The Program of Last Resort (An Unusual ACS SNAP Gap Filler)

Andrea Bellini, bellini[at]stsci.edu, and Norman Grogin, nagrogin[at]stsci.edu

Every year, the Institute allocates over 3000 orbits of Hubble time to approved General Observer, Snapshot (SNAP), and Director's Discretionary programs. The many targets among all these programs are not distributed uniformly around the celestial sphere, and most targets have observational constraints that limit their schedulability to something less than the entire year. Despite the best efforts of the Hubble schedulers to allocate every last orbit, a small but persistent fraction (∼2–3%) of the orbits go unused. Salvaging this unused observing time presents an opportunity for the Institute to benefit the astronomy community.

The Institute's Hubble Mission Office has initiated a pilot, ultra-low priority, SNAP program (14840, PI: Bellini) in Cycle 24, with the goal of taking useful data in Hubble orbits that absolutely no other program is able to use. The current target list, subject to change, comprises Hubble-unobserved, moderately large, and bright NGC/IC galaxies. All targets are identically observed with two dithered 337‑second exposures, using the F606W (wide‑V) filter of the Advanced Camera for Surveys (ACS)/Wide Field Channel (WFC). This shortest possible exposure time allows a parallel buffer dump for ACS/WFC, thereby maximizing the efficiency of scheduling. There are no configuration constraints placed on the observations, again allowing for maximal Hubble schedulability.

The initial target list for this program is drawn from the revised NGC/IC catalog maintained by W. Steinicke. After excluding non-galaxies and the already-Hubble-observed galaxies, the catalog is then culled based on galaxy size. Galaxies are selected with diameters in the range of 0.9–1.6 arcminutes, which largely spans one of the two ACS/WFC charge-coupled devices (CCDs). To obtain a suitably large number of galaxies (≈500) for a full Hubble cycle of observations, the sample is further restricted to the magnitude range 11.4 ≤ mV ≤ 12.6.

Milky Way obscuration naturally results in an uneven distribution in Right Ascension (R.A.) of magnitude-limited NGC/IC galaxies. It is desirable for a snapshot target list to be reasonably homogeneous across the sky, so that Hubble can always slew to an available target regardless of the prior orbit's pointing. This program's R.A. distribution is therefore leveled, in R.A. ranges impacted by heavier Milky Way obscuration, by adding NGC/IC galaxies up to 0.7 mag fainter (mV ≤ 13.3). Figure 1 shows the locations of the final list of 491 NGC/IC targets on the sky (in blue).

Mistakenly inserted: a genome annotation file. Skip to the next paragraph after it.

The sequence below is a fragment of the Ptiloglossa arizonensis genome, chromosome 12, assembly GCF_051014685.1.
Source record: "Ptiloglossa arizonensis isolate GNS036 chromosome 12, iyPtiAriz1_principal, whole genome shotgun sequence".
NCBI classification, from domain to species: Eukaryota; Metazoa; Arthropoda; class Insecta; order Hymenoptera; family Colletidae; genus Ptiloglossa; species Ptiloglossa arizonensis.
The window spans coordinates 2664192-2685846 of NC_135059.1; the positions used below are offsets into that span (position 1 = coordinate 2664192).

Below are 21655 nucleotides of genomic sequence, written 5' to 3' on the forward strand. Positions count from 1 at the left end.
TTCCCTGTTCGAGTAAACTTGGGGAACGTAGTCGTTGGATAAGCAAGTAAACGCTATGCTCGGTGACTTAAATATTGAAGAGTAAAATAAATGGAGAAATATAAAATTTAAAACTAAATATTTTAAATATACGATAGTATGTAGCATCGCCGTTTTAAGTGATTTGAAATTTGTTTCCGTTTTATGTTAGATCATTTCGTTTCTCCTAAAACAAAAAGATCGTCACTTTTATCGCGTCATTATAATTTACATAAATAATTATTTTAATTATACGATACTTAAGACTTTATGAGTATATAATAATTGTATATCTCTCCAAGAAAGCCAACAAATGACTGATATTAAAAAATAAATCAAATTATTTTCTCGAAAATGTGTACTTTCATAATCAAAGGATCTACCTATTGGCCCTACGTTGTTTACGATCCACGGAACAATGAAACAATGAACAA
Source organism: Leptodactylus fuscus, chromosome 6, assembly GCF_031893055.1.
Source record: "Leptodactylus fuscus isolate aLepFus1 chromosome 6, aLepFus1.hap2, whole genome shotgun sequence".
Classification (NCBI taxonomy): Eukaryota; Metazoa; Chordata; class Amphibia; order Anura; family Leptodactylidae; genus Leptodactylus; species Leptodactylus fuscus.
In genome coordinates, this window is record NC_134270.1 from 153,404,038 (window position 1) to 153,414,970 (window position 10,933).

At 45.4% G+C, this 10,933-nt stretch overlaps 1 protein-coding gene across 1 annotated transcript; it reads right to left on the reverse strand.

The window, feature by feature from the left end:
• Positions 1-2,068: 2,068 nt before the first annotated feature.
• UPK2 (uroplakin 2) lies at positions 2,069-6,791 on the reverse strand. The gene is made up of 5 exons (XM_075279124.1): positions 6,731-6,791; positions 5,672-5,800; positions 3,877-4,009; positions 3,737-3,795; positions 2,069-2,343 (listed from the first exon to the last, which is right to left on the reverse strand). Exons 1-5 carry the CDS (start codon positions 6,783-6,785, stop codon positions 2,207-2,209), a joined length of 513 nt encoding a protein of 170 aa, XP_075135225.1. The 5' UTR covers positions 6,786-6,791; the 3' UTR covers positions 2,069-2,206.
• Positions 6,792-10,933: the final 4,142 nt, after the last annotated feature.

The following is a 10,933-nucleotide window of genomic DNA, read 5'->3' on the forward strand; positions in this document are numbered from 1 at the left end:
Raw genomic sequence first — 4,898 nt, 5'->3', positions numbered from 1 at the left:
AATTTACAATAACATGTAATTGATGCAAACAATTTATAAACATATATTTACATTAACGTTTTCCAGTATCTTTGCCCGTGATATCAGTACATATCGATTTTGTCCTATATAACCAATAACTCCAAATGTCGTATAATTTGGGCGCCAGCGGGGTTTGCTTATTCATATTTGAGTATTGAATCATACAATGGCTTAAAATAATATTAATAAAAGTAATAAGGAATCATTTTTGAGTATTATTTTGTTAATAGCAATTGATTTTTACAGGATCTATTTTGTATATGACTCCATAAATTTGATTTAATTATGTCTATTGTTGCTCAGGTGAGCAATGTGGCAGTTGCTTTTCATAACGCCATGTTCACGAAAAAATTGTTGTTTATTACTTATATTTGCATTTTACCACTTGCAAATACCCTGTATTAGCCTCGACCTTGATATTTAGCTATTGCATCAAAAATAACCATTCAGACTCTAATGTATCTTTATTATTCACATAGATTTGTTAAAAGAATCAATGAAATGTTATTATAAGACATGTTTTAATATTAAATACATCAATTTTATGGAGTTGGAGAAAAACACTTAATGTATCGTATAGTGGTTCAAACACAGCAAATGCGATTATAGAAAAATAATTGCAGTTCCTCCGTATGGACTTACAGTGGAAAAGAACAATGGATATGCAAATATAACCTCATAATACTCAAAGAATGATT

Figure 2 shows a snapshot of one already-observed galaxy.

Figure 1: The locations of the final list of 491 NGC/IC targets (blue symbols) on the sky. At the time of writing, 13 galaxies have already been observed (green symbols). Targets scheduled for observation in the coming weeks are denoted by red symbols. The histograms at the bottom show the distribution of targets in R.A. and Declination (Dec.). The red line in the histograms indicates perfectly uniform distribution on the celestial sphere.

Figure 2: A snapshot of one already-observed galaxy.

This program is ordained to have the very lowest priority of any Hubble program currently scheduled. Its sole purpose is to fill schedule gaps remaining after all other programs have populated the observing calendar. In the summer of 2017, the Institute will solicit additional target lists from the astronomical community, likely involving a short justification outside of the Astronomer's Proposal Tool. The limitations of this call will be: (1) two fixed-length (337 second), dithered, single-filter ACS/WFC exposures per target; (2) single guide-star suitability; (3) no proprietary period; and (4) no associated funding. A uniform distribution of targets across the celestial sphere is desirable.